Second, governments of democratic countries should lead the way in implementing practices outlined in the Windhoek +30 Declaration. Adopted by countries attending the 2021 World Press Freedom Day conference, thirty years after the 1991 Windhoek Declaration, the latest version offers recommendations to ensure a more diverse, independent media landscape as well as improved levels of media literacy and civic participation. Democratic leaders should begin to rebuild the landscape of free media. This includes:

  • Re-establishing local and community news outlets. This will decentralize media ownership, ensure a diversity of perspectives, and ensure more voices are amplified and represented in the media.
  • Requiring media literacy education in schools. Teaching children how to critically analyze media from a young age will enable them to distinguish between true media and disinformation and equip them with the skills to participate meaningfully in their communities.
  • Releasing information about media funding. With centralized ownership on the rise, releasing information about who is funding media outlets ensures transparency—and allows consumers to see exactly who and what may be informing the news. While state-controlled media is widely viewed as a red flag for freedom of expression, special interests and large conglomerates are just as damaging. Requiring transparency forces special interests to be straightforward about their intentions.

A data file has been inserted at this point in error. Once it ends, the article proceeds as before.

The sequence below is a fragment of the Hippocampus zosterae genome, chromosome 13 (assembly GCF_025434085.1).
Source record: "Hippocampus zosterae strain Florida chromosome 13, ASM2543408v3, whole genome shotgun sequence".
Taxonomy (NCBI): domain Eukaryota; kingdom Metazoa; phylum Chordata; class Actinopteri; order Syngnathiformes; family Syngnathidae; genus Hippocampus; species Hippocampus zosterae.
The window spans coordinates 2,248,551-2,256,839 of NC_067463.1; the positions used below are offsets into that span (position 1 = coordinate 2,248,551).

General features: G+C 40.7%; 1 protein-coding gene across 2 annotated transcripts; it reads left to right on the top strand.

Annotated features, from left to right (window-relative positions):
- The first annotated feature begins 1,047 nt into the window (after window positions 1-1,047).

By publicly standing for press freedom and implementing the ideas of Windhoek +30, world leaders can show they are serious about their commitments to democracy and are willing to put ideas into action. And in working to improve freedom of the press, they will help make way for prosperity in their societies.

Joseph Lemoine is the deputy director of the Atlantic Council’s Freedom and Prosperity Center.

James Storen is a young global professional with the Atlantic Council’s Freedom and Prosperity Center.

Further reading

Related Experts: Joseph Lemoine

Image: Media television cameras are seen at a press conference at Centennial Park in Sydney, Tuesday, October 2, 2018. Photo by AAP Image/Mick Tsikas via Reuters.